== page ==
Wholly black-owned turnkey cooling systems company Lumacon, reports that it has successfully tendered for a number of government sponsored contracts in the past six months.
Lumacon director Derrick Tshivhase says that the company has successfully maintained and grown its public and private sector business since the advent of the democratisation of civil, political and economic rights in 1994, which resulted in increased business opportunities and transformed the company into a significant participant in the mainstream provision of heating ventilation and air conditioning solutions, trading and procurement.
The company is currently carrying out projects to supply and install cooling equipment to the Freedom Square park in Pretoria, the Modderbee prison in Benoni, the Eerstehoek magistrate court, the National Bargaining Council for Roads and Freight, and the Polokwane International airport. In addition, it will also supply maintenance and services to power utility Eskom and Sasol's filling stations.
Tshivhase says the Freedom Square park contract has a total value of almost R6-million. The company will be responsible for the supply of two large chillers of 600 kW each, ten air handling units, ducting, control systems and business management systems.
The company has also signed a three-year contract with Modderbee prison in Benoni for the maintenance of all its mechanical installations, including air conditioning, refrigeration, and boilers in January this year. The contract has an estimated value of about R13-million.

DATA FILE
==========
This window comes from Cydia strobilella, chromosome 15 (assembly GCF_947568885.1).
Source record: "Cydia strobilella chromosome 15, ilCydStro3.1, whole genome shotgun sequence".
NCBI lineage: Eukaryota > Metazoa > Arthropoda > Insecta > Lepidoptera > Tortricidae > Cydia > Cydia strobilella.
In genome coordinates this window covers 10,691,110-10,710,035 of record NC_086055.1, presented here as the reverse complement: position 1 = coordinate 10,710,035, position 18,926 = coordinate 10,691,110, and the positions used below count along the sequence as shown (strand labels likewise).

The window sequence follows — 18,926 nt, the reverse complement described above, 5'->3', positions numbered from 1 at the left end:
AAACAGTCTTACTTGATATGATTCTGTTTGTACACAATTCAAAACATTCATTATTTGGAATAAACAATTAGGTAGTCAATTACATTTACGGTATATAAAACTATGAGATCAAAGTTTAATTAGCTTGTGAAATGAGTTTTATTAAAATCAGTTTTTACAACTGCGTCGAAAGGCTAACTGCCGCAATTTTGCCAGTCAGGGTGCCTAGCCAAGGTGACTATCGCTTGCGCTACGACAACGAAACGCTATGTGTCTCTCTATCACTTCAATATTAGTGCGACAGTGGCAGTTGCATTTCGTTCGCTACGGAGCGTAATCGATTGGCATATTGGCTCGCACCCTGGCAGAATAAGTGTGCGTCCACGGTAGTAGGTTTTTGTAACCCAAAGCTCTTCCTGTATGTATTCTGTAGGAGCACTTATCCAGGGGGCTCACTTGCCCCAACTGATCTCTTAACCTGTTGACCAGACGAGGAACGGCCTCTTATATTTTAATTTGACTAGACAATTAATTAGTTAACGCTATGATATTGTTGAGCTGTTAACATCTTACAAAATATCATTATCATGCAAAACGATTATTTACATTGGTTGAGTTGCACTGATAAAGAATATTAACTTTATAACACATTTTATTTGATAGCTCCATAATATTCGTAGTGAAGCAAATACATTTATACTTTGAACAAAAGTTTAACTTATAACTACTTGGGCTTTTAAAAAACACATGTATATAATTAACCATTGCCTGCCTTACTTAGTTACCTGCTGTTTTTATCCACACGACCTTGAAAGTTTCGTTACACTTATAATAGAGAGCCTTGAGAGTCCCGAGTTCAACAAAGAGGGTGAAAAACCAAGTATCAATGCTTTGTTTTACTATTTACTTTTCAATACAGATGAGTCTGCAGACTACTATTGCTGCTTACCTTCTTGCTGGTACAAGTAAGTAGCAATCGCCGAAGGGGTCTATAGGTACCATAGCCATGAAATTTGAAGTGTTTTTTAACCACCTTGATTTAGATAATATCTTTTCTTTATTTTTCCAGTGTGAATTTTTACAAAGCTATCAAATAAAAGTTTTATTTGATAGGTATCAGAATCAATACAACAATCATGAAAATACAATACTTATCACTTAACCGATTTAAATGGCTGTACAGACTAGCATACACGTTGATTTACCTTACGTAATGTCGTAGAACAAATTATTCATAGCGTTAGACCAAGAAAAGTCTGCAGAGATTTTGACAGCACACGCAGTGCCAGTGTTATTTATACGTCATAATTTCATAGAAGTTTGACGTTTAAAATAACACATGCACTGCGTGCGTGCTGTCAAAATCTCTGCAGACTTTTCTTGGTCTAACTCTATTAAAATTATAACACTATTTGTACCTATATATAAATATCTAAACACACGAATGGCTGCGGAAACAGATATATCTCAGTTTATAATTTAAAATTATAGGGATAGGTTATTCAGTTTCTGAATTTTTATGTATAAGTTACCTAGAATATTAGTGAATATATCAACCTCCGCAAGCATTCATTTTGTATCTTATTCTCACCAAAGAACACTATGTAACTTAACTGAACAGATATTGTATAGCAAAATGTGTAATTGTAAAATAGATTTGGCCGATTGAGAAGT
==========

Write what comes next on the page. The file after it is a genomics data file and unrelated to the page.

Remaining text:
The Eerstehoek magistrate court project started in October last year and will also continue for a three-year period. Tshivhase says that Lumacon will refurbish all the air conditioning and electrical systems at the court, and install new 30-kW to 40-kW units with a contract value of R3-million.
Thirteen similar units were also supplied to the National Bargaining Council for Road and Freight in November last year. Tshivase says that Lumacon consultants decided it would be wiser to divide the large building into different zones and service each zone individually, instead of supplying the client with a single system.
In June 2008, Lumacon began work on a contract for the Polokwane International Airport to supply and install its air conditioning units. The contract, worth R5-million, has just been completed.
Tshivhase says that in the South African context, it is significant that Lumacon is making its contribution towards the democratisation of the industry, which remains largely white owned and managed. He adds that the company's presence in the industry as a wholly black-owned and managed business will possibly inspire other emerging entrepreneurs and increase their awareness of the possibilities in the market sector.
Tshivhase says that Lumacon sets itself apart by being able to offer its clients credits for their broad-based black-economic empowerment scorecard. He points out that the company is fortunately beginning to overcome industry scepticism regarding its capacity to add value to the market. "At first, Lumacon was merely seen as an affirmative action company, however, industry suppliers have now accepted the company and supports it in terms of access to credit lines, and training in new technologies," he adds.
Further, he notes that solutions to the skills shortage in the country must be found. Currently, Lumacon outsources its supplier training and provides in-house training to its employees.
"As far as transformation is concerned, the company has opted out of joint ventures with established companies as they are self serving in their approach with no serious intent on transformation technology and skills transfer," he comments.
Tshivhase says that Lumacon plans to grow its market share and become a competitive industry player that provides meaningful career opportunities.